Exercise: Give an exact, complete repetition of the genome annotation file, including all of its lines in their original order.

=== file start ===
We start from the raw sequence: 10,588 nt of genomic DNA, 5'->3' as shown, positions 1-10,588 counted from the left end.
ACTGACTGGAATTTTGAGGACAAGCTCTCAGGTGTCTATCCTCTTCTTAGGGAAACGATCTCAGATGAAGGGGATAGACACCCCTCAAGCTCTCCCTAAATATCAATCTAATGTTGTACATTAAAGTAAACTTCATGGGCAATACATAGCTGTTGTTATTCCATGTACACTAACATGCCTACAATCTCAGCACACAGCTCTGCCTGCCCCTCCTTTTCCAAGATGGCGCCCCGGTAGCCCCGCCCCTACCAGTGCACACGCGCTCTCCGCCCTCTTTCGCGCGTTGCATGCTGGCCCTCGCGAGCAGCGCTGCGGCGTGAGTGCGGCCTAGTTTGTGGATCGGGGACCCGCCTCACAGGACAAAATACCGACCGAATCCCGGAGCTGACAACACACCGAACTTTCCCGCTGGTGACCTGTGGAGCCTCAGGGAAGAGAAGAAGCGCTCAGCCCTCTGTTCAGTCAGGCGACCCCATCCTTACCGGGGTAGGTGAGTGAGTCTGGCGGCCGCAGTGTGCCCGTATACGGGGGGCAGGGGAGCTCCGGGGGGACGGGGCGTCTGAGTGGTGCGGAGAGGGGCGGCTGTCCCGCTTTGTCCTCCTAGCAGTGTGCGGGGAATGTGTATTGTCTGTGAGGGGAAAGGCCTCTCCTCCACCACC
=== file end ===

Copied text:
We start from the raw sequence: 10,588 nt of genomic DNA, 5'->3' as shown, positions 1-10,588 counted from the left end.
ACTGACTGGAATTTTGAGGACAAGCTCTCAGGTGTCTATCCTCTTCTTAGGGAAACGATCTCAGATGAAGGGGATAGACACCCCTCAAGCTCTCCCTAAATATCAATCTAATGTTGTACATTAAAGTAAACTTCATGGGCAATACATAGCTGTTGTTATTCCATGTACACTAACATGCCTACAATCTCAGCACACAGCTCTGCCTGCCCCTCCTTTTCCAAGATGGCGCCCCGGTAGCCCCGCCCCTACCAGTGCACACGCGCTCTCCGCCCTCTTTCGCGCGTTGCATGCTGGCCCTCGCGAGCAGCGCTGCGGCGTGAGTGCGGCCTAGTTTGTGGATCGGGGACCCGCCTCACAGGACAAAATACCGACCGAATCCCGGAGCTGACAACACACCGAACTTTCCCGCTGGTGACCTGTGGAGCCTCAGGGAAGAGAAGAAGCGCTCAGCCCTCTGTTCAGTCAGGCGACCCCATCCTTACCGGGGTAGGTGAGTGAGTCTGGCGGCCGCAGTGTGCCCGTATACGGGGGGCAGGGGAGCTCCGGGGGGACGGGGCGTCTGAGTGGTGCGGAGAGGGGCGGCTGTCCCGCTTTGTCCTCCTAGCAGTGTGCGGGGAATGTGTATTGTCTGTGAGGGGAAAGGCCTCTCCTCCACCACC